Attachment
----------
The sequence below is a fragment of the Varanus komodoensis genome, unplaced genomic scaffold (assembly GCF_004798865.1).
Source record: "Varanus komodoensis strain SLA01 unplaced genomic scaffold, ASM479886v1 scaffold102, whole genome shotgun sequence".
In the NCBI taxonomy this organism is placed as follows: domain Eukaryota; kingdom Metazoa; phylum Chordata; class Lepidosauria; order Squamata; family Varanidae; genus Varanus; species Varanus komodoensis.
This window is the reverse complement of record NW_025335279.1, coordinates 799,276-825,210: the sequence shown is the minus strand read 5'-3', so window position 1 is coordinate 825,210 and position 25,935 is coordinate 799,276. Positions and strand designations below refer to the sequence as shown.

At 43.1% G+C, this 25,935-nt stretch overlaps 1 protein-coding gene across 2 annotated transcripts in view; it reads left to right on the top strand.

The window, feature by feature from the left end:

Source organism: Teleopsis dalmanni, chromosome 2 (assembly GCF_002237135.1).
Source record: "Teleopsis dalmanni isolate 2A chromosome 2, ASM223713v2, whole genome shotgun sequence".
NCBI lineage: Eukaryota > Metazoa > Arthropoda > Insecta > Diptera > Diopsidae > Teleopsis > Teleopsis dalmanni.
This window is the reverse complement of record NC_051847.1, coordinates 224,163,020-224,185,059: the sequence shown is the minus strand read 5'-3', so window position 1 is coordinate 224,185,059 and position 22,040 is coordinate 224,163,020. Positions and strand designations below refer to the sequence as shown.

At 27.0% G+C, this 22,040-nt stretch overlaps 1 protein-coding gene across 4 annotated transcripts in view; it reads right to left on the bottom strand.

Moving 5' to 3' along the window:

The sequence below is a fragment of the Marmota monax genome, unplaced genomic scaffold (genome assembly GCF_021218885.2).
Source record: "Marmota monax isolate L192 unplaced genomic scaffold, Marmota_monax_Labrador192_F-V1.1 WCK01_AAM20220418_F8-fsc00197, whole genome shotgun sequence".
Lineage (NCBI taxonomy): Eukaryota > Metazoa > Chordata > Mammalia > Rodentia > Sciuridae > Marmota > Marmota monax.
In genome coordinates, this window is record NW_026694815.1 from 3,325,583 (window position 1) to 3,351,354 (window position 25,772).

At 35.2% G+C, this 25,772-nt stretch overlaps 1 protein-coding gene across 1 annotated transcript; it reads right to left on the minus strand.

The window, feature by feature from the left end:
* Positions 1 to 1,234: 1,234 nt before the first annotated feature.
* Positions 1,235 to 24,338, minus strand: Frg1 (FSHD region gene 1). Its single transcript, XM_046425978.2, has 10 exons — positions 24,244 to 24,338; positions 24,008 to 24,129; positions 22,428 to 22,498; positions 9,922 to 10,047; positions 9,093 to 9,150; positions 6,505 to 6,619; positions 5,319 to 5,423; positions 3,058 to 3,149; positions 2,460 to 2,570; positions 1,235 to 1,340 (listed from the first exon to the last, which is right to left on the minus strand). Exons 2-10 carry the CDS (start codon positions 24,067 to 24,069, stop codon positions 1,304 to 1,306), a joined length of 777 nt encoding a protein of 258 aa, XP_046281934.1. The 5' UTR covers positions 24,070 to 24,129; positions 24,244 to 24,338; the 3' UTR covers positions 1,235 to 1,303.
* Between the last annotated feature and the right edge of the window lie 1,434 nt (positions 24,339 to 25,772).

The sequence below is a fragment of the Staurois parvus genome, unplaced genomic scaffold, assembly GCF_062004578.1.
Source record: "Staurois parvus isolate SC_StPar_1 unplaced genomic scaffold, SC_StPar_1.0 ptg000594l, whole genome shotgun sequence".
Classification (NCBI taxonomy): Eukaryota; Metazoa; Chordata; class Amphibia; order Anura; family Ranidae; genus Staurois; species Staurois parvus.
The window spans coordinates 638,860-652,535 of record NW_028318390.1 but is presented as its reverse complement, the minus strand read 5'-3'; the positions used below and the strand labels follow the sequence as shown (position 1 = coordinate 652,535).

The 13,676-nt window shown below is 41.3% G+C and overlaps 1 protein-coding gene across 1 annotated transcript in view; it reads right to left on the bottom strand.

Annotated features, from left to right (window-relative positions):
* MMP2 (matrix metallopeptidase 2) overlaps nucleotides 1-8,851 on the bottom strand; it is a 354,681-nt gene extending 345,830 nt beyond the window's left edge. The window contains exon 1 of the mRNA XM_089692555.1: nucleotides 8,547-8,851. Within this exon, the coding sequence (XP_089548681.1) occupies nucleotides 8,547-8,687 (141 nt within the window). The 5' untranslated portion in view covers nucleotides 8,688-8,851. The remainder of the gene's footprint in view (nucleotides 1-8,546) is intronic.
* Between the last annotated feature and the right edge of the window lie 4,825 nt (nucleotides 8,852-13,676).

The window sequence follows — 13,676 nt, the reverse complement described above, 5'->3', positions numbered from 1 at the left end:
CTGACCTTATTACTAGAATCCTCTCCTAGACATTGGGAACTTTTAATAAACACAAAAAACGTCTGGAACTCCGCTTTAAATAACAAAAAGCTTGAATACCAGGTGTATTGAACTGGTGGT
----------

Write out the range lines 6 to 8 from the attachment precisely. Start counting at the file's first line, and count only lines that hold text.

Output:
The window, feature by feature from the left end:

Source organism: Teleopsis dalmanni, chromosome 2 (assembly GCF_002237135.1).
Source record: "Teleopsis dalmanni isolate 2A chromosome 2, ASM223713v2, whole genome shotgun sequence".